Like the poem, but not at all sure what the reader’s intent is with this almost hesitant and super-enunciated reading style, or if there is a particular background to it, but don’t find it particularly enticing or convincing.

Variations on Some of Dante’s Last Lines by Norma Cole (poem text) (1 min 30 secs)

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disappointing reading – Yvor Winters

This is disappointing for me, as I am a big fan of some of Yvor Winters’ poetry. Just never heard him read before. In this one, he settles early on a cadence and ‘score’ for a stanza and repeats it over and over pretty much identically over nine stanzas of rhyming tetrameter. I suppose that’s the trouble with and danger in reading formal poetry – it’s very hard to avoid getting trapped by the iambs and rhymes and ending up with monotonous sing-song readings.

Sir Gawaine and the Green Knight by Yvor Winters, read by Yvor Winters
poem text
1 min 59 secs


Why don’t they teach us to read & What makes a poetry reading fail?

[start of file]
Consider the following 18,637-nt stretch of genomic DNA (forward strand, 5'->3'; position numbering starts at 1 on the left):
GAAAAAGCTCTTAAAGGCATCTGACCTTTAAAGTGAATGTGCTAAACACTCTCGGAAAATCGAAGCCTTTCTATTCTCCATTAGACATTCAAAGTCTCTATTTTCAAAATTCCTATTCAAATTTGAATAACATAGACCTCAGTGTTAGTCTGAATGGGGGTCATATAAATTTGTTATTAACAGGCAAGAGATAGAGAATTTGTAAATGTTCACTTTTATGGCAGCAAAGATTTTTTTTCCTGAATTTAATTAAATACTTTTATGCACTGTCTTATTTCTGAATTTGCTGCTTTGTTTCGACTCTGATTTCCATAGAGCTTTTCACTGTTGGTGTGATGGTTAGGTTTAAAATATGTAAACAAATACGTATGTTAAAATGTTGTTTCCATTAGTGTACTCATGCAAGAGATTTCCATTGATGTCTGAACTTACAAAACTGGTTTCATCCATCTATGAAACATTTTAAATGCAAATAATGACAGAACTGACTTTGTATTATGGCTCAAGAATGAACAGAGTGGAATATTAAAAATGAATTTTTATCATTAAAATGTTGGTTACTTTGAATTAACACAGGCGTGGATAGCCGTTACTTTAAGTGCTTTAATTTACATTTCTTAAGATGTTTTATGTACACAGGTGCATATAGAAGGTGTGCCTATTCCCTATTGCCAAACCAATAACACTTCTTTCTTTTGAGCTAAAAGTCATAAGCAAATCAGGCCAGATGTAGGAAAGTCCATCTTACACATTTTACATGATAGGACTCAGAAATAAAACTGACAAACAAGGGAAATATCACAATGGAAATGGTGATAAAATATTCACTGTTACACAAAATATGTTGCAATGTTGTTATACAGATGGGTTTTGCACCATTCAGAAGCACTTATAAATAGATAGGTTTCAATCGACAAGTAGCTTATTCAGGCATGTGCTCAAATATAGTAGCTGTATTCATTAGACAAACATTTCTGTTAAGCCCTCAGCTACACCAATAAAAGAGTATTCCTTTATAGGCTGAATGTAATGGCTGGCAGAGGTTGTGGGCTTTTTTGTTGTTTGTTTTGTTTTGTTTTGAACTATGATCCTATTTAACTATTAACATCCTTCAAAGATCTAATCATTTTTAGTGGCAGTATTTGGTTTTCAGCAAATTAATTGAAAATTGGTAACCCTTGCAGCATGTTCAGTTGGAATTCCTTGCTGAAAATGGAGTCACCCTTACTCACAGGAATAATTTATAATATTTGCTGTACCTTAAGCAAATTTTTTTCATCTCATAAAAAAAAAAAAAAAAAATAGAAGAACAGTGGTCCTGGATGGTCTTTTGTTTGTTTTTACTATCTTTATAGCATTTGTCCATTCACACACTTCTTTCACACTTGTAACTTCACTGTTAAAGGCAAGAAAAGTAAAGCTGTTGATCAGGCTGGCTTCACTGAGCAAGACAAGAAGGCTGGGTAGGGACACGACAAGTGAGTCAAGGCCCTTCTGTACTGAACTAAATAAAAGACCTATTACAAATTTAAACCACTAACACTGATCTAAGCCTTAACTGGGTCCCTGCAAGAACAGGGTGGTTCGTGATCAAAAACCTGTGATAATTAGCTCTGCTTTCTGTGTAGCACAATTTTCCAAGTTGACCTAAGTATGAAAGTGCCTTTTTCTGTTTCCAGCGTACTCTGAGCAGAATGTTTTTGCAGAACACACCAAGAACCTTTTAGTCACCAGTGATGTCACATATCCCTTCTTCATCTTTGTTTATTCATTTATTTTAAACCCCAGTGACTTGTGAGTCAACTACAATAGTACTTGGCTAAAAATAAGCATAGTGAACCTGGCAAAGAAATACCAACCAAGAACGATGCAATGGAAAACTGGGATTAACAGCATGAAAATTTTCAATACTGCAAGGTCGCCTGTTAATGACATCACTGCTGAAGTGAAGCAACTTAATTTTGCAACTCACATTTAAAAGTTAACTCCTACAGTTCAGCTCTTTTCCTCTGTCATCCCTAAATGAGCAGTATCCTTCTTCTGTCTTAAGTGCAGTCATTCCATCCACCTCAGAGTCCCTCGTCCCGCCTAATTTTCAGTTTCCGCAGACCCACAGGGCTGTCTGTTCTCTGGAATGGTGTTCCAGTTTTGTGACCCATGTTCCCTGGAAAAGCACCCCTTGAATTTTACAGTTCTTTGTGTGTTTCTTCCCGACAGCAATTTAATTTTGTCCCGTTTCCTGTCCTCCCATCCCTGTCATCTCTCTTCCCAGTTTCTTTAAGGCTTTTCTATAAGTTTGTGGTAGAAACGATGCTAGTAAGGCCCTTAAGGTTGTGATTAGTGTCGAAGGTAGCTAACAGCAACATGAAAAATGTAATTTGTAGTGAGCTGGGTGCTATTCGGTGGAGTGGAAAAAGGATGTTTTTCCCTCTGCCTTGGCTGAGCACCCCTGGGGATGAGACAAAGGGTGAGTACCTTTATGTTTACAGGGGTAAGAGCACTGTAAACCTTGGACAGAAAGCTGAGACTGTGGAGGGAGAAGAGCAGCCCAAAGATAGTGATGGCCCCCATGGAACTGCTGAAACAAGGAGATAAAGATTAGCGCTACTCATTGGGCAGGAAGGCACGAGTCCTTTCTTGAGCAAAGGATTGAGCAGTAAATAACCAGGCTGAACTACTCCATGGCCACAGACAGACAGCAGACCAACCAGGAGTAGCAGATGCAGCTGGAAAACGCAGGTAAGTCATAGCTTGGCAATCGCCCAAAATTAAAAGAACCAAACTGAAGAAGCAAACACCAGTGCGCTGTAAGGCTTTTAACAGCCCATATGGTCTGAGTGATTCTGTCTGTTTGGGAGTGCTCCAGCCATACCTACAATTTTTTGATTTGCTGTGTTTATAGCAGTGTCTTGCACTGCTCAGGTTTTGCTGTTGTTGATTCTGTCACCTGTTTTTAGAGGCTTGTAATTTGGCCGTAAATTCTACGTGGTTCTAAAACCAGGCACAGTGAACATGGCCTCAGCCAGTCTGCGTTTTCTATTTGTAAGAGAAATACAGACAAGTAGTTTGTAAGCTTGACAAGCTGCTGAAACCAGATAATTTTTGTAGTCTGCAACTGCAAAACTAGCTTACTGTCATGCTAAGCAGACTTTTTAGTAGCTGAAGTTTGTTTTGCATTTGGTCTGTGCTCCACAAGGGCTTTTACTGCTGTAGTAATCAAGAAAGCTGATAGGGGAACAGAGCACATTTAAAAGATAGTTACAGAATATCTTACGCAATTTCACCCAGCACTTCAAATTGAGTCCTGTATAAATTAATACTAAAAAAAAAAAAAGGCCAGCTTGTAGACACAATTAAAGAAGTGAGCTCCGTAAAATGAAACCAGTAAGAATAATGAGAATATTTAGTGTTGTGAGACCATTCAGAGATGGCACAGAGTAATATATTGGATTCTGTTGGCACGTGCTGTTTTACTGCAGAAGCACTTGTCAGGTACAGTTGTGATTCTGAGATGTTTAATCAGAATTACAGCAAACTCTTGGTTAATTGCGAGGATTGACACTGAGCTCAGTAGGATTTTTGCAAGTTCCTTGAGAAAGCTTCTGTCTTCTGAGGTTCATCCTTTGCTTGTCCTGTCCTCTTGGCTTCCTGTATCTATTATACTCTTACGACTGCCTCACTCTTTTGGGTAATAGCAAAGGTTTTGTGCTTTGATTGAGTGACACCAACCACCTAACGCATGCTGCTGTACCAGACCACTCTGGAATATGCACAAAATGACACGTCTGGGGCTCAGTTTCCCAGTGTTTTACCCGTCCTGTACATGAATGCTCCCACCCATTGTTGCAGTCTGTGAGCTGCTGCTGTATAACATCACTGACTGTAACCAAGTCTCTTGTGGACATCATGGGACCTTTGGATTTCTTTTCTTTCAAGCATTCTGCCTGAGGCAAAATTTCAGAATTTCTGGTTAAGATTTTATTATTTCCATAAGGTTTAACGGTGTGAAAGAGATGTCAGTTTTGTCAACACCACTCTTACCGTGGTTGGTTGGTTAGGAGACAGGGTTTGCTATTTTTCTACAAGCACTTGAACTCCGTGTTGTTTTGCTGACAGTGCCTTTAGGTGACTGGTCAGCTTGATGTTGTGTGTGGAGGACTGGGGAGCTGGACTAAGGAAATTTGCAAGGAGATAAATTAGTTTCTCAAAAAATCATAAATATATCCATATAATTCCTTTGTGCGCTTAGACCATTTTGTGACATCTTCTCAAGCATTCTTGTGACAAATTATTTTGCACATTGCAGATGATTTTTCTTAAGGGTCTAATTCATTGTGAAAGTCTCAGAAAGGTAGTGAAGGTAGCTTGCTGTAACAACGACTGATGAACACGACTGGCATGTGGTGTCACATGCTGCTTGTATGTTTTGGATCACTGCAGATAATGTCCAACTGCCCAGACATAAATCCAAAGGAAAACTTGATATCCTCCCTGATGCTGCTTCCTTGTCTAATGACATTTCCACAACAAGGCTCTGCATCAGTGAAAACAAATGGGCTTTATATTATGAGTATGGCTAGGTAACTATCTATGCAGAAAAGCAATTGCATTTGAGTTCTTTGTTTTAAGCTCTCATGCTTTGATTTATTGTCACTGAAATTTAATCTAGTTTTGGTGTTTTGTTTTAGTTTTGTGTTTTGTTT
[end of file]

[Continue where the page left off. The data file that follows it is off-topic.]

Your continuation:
Here’s some great stuff from Jessica Piazza, who writes of:

a major problem I have with graduate poetry-writing programs in general: the lack of focus on public reading skills, as though those weren’t integral to our work as professional poets. As a PhD student, I’m not required (nor even encouraged) to take public speaking or drama courses. Nowhere in the curricula is it acknowledged that, because we poets have a devastatingly small audience matched by terrible underrepresentation in book stores, most of us will sell the majority of our books (if we’re lucky enough to publish some) at poetry readings. Shouldn’t that fact be considered when deciding what professional poets should learn in school?

What makes for a failed poetry reading? Among those Jessica had experienced, readings where the poets:

1 – clearly didn’t care. I’ve heard so many of my colleagues say “I’m such a bad reader,” like it wasn’t a big deal; like it couldn’t be changed with some work and practice. I’m a little offended by this, honestly. People come to the venue, they take their seats and (hopefully) sit quietly and respectfully so that you might share your art with them. Don’t we owe people enough respect to try to do a good job, entertain them, or at least convey our ideas well?